album review::Anthony Reynolds:British Ballads

Anthony Reynolds’British Ballads is one of those records you have to cozy up with a few times, before it really starts to seep into the bloodstream. Definitely not some record, you casually throw on in the car with your backwards hat friends, and expect them to salivate. Anthony says, although he has on occasion been paid for work, he has never worked for his pay, and while money is useful, it is no motivator for creation. Perhaps he best puts his songs in perspective with the following:

I only exist on my records and that’s the main reason they exist…..Outside of my songs I am merely a random squadron of second hand opinions, genetic pull and shove and floating moods, fancies, and debt.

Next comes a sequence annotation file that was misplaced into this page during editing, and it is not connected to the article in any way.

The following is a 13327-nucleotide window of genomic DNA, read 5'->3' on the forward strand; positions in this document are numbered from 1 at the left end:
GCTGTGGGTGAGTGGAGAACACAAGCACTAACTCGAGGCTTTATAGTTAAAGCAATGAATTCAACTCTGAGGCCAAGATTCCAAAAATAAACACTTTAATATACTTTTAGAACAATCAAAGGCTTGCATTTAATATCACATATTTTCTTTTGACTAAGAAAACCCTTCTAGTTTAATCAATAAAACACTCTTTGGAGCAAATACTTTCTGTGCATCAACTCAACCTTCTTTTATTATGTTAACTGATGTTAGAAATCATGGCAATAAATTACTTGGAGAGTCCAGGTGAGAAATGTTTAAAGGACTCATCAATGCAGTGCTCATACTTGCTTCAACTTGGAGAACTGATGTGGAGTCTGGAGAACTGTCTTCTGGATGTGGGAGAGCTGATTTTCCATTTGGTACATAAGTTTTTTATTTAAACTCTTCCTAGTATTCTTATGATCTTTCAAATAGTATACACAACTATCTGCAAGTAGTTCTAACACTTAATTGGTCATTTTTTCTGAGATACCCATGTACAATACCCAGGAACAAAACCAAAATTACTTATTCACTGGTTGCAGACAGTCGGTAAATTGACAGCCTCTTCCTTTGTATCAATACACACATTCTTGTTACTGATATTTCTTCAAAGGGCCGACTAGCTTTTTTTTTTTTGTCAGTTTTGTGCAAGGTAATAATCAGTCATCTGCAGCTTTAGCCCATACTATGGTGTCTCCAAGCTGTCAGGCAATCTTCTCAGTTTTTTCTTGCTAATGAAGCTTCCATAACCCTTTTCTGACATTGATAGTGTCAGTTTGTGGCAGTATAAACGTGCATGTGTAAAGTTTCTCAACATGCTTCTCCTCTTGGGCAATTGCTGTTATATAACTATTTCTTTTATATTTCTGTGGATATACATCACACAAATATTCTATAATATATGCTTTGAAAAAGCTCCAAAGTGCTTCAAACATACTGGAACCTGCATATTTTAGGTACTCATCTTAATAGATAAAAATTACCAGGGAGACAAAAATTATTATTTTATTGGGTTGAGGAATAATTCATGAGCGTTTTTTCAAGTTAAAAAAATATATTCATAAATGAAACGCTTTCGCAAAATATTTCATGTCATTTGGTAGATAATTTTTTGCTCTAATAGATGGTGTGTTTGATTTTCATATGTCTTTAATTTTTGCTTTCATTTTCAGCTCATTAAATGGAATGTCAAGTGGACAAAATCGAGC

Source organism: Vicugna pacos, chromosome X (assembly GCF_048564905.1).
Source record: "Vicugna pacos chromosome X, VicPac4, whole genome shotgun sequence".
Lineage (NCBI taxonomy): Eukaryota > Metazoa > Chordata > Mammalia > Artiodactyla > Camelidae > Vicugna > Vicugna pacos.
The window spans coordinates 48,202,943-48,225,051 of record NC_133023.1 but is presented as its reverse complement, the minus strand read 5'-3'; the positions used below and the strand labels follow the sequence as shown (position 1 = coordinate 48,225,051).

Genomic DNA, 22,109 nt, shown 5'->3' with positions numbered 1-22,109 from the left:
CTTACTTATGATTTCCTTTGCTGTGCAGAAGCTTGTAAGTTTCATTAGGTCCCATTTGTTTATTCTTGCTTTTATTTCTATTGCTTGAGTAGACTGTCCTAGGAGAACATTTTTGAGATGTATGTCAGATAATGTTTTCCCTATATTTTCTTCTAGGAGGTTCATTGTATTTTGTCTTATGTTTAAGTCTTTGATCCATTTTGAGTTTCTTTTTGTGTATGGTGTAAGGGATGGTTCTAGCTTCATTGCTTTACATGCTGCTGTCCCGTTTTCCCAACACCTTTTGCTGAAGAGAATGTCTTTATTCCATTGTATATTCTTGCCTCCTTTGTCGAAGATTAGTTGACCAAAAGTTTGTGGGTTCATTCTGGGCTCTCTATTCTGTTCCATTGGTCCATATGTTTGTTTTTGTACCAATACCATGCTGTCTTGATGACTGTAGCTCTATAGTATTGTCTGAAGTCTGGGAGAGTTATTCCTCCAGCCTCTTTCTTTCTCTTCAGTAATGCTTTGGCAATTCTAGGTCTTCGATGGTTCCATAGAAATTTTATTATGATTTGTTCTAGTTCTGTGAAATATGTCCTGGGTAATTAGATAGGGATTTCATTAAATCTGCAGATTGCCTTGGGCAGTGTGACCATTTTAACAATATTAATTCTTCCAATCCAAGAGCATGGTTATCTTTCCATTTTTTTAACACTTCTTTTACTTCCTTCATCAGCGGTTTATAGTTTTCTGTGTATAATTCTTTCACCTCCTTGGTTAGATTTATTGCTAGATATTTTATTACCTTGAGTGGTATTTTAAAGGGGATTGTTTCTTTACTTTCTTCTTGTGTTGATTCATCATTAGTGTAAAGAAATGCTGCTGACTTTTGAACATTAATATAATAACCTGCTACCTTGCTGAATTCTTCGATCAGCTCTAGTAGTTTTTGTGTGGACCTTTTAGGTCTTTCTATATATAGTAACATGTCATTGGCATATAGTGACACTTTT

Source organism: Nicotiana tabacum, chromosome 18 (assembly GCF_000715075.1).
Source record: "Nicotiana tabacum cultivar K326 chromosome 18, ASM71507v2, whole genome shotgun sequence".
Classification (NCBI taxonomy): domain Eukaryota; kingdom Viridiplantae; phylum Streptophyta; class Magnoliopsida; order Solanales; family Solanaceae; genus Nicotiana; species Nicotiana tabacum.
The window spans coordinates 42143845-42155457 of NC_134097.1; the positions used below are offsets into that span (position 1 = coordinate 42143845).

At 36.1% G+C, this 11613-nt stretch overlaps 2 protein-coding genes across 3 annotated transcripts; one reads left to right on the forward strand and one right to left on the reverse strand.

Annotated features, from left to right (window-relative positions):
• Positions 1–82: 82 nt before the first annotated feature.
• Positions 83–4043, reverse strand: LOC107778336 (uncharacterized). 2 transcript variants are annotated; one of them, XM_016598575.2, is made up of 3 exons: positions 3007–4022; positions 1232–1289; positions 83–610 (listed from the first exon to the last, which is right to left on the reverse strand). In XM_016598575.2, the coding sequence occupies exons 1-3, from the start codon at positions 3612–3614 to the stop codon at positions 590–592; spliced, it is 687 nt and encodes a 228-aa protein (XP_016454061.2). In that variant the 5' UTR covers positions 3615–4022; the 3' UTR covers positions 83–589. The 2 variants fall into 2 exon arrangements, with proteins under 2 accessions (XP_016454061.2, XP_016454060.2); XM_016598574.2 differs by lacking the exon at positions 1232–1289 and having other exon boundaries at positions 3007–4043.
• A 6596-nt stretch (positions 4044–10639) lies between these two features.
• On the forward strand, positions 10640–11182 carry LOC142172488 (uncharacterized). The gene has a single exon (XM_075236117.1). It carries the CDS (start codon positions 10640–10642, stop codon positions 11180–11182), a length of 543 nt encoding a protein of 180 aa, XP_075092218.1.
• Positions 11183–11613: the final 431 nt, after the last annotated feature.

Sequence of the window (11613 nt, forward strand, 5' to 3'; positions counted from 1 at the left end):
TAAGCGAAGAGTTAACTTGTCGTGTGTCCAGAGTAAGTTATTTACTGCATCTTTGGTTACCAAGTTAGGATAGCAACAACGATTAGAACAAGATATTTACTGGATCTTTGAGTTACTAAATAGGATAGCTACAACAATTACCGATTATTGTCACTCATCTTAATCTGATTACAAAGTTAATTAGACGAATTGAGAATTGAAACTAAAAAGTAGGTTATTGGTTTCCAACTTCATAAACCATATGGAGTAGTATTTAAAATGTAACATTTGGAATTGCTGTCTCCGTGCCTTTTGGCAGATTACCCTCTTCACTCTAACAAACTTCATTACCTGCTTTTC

Beyond the lush arrangements, and hazy melodies, British Ballads emanates from the dark and nebulous cracks of the psyche, where material may not be pure evil, but certainly isn’t pretty. Anthony was assisted on British Ballads, by the impeccable Dot Allison on “I know you know,” and by Vashti Bunyan on occasion. I think English comedian Robin Ince summed British Ballads up better than I could ever, with this forecast:

This is an album that smells of creased Penguin Modern Classics, abandoned cathedrals, unicorn dung, wheat fields and redheads.

‘Gypsy Blues’ Live in Paris 2002

‘Beauty and me’

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